According to state regulations, members of public school boards must receive 12 hours of annual training on the ins and outs of charter schools. That regulation went into effect after the state’s charter school bill was passed in 2017, so school boards have been getting the annual training since 2018 and are scheduled to take the training again this year.

But, with only one charter school having been submitted statewide, Owensboro and Daviess County officials would like to be exempt from that training.

School boards are allowed to seek waivers from the training requirement. But a bill filed Friday in Frankfort would go further than just exempting individual school boards. The bill, which is co-sponsored by Rep. Scott Lewis, a Hartford Republican, would eliminate the need for annual training for school boards until a charter school application is received. The training would only apply to the board that received the charter application.

Officials with Owensboro Public Schools and Daviess County Public Schools said Tuesday all of their school board members have received the training, some more than once.

“We’ve got to do 12 hours of continuing education as board members” on all aspects of public schools, said Jeremy Edge, chairman of the Owensboro Board of Education. “When the charter deal came in, that added another 12 to it.

“You have 12 hours for everything that goes on in our school system … and you have that same amount of time for the charter schools,” Edge said. “That’s a bunch.”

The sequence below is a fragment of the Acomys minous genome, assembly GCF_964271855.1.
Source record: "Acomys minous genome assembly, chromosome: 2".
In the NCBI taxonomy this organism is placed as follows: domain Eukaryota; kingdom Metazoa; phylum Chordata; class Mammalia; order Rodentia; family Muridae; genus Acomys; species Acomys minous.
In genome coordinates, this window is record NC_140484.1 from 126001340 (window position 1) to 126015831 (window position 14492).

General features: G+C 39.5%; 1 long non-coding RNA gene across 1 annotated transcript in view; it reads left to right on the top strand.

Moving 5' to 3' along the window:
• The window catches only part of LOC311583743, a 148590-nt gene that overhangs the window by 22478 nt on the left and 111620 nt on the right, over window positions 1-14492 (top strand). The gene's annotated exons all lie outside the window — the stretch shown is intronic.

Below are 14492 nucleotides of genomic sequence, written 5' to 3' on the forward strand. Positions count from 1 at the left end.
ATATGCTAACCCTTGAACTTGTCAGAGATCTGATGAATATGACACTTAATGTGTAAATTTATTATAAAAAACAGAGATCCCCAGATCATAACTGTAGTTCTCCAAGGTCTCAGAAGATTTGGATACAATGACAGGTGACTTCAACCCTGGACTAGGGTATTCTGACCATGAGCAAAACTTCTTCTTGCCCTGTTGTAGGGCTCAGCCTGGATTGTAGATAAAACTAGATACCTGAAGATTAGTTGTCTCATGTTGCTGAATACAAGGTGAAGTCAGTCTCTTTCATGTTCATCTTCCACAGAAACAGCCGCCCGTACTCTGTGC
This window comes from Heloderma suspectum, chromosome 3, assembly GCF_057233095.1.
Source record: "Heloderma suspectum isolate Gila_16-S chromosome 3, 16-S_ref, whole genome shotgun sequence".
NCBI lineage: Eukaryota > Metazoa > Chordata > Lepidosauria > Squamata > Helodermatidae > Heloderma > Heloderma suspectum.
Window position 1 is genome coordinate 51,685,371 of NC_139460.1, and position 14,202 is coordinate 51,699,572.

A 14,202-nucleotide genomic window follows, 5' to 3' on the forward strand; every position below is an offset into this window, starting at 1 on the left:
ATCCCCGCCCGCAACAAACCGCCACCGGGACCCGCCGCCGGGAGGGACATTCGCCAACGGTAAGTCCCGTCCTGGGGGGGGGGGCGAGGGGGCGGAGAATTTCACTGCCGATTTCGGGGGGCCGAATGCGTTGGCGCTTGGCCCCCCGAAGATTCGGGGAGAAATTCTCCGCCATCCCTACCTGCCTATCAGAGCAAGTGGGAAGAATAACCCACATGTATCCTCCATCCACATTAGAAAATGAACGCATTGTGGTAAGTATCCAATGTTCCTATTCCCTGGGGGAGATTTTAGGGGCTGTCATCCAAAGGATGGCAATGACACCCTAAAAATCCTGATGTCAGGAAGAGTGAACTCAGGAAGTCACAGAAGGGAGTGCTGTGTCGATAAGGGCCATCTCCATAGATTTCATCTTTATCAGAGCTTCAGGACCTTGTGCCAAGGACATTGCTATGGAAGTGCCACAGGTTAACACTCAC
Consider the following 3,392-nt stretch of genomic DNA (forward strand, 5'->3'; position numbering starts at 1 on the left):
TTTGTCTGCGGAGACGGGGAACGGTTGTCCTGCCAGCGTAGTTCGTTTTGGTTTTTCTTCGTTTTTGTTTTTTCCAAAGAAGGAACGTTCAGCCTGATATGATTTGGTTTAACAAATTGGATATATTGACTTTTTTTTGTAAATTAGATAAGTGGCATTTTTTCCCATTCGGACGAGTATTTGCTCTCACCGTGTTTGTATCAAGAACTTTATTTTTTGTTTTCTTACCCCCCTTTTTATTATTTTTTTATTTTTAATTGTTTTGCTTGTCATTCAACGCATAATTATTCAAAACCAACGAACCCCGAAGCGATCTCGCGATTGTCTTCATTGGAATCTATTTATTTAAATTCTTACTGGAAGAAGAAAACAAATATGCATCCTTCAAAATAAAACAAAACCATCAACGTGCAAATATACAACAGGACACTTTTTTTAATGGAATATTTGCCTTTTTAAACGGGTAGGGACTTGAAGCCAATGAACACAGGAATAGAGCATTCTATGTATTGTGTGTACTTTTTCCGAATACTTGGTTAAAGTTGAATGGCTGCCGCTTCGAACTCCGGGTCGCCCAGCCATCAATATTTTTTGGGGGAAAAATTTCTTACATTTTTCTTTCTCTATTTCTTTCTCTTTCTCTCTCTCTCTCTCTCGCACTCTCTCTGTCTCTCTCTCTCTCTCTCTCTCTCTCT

Jared Revlett, spokesman for OPS, said board members will vote on seeking the waiver from the state at the board’s February meeting.

If a charter application were filed with the city school board, the board would seek guidance and training from the state Department of Education, the Kentucky School Board Association and the Green River Regional Educational Cooperative, Revlett said.

Neither Owensboro Public Schools or Daviess County Public Schools have received a charter school application. Only one charter application has been filed, in Newport, and that was rejected last month by the Newport school board.

“If it’s not an issue, you’re taking a lot of hours” away from other work that school board members could be doing for their districts, Edge said.

The bill, House Bill 220, is sponsored by Rep. Regina Huff, a Williamsburg Republican, along with Lewis and Republicans Rep. Derek Lewis of London, Rep. Adam Bowling of Middlesboro and R. Travis Brenda of Cartersville.

Scott Lewis said the bill is “just common sense.”

“When school boards have to be trained on that, it costs money,” Lewis said. “... Even when I was (Ohio County) school superintendent, my board members would ask, ‘Why do we have to have this training when we don’t have a charter school?’

“I think, hopefully, we can get this passed,” Lewis said.

Matt Robbins, superintendent of DCPS, said he is aware of House Bill 220 but board members are seeking the waiver in case the bill is not approved during this year’s legislative session.

“The board isn’t saying they wouldn’t need more training” if a charter application was filed, Robbins said. “... But there are several organizations, such as the Kentucky School Board Association, to assist the board.

“Once you’ve been trained on something in a generic way, how many more times do you need to hear it?” Robbins said.

James Mayse, 270-691-7303, jmayse@messenger-inquirer.com, Twitter: @JamesMayse

James Mayse, 270-691-7303, jmayse@messenger-inquirer.com, Twitter: @JamesMayse

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